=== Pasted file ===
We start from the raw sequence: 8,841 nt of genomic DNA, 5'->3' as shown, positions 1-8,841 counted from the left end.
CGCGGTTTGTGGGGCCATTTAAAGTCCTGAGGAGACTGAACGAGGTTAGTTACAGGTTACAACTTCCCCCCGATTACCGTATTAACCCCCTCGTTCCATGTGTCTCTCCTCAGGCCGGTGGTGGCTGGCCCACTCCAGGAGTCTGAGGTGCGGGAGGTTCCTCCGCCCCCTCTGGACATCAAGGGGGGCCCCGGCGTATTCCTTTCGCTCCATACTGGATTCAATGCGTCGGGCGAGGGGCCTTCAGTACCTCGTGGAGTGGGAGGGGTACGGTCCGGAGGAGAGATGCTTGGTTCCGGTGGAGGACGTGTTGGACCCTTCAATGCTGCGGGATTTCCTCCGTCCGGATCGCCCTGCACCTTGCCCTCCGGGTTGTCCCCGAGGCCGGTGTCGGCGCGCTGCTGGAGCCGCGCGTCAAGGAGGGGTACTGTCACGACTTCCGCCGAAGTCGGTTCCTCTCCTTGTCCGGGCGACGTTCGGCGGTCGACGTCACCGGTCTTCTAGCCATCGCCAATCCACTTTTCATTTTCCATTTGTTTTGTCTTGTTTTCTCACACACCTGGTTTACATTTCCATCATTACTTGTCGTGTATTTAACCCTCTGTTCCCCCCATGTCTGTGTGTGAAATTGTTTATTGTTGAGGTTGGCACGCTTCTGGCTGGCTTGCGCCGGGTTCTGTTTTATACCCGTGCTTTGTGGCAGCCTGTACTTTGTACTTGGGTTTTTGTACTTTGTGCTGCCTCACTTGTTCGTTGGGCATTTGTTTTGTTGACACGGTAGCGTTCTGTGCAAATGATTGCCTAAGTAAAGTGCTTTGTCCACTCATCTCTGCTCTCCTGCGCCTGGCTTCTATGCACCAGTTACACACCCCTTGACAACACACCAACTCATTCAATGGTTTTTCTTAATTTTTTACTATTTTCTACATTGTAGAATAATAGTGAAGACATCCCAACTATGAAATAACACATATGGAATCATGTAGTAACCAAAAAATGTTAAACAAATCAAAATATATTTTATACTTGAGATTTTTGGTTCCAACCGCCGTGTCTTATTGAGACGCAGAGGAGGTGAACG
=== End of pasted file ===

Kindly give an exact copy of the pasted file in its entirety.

We start from the raw sequence: 8,841 nt of genomic DNA, 5'->3' as shown, positions 1-8,841 counted from the left end.
CGCGGTTTGTGGGGCCATTTAAAGTCCTGAGGAGACTGAACGAGGTTAGTTACAGGTTACAACTTCCCCCCGATTACCGTATTAACCCCCTCGTTCCATGTGTCTCTCCTCAGGCCGGTGGTGGCTGGCCCACTCCAGGAGTCTGAGGTGCGGGAGGTTCCTCCGCCCCCTCTGGACATCAAGGGGGGCCCCGGCGTATTCCTTTCGCTCCATACTGGATTCAATGCGTCGGGCGAGGGGCCTTCAGTACCTCGTGGAGTGGGAGGGGTACGGTCCGGAGGAGAGATGCTTGGTTCCGGTGGAGGACGTGTTGGACCCTTCAATGCTGCGGGATTTCCTCCGTCCGGATCGCCCTGCACCTTGCCCTCCGGGTTGTCCCCGAGGCCGGTGTCGGCGCGCTGCTGGAGCCGCGCGTCAAGGAGGGGTACTGTCACGACTTCCGCCGAAGTCGGTTCCTCTCCTTGTCCGGGCGACGTTCGGCGGTCGACGTCACCGGTCTTCTAGCCATCGCCAATCCACTTTTCATTTTCCATTTGTTTTGTCTTGTTTTCTCACACACCTGGTTTACATTTCCATCATTACTTGTCGTGTATTTAACCCTCTGTTCCCCCCATGTCTGTGTGTGAAATTGTTTATTGTTGAGGTTGGCACGCTTCTGGCTGGCTTGCGCCGGGTTCTGTTTTATACCCGTGCTTTGTGGCAGCCTGTACTTTGTACTTGGGTTTTTGTACTTTGTGCTGCCTCACTTGTTCGTTGGGCATTTGTTTTGTTGACACGGTAGCGTTCTGTGCAAATGATTGCCTAAGTAAAGTGCTTTGTCCACTCATCTCTGCTCTCCTGCGCCTGGCTTCTATGCACCAGTTACACACCCCTTGACAACACACCAACTCATTCAATGGTTTTTCTTAATTTTTTACTATTTTCTACATTGTAGAATAATAGTGAAGACATCCCAACTATGAAATAACACATATGGAATCATGTAGTAACCAAAAAATGTTAAACAAATCAAAATATATTTTATACTTGAGATTTTTGGTTCCAACCGCCGTGTCTTATTGAGACGCAGAGGAGGTGAACG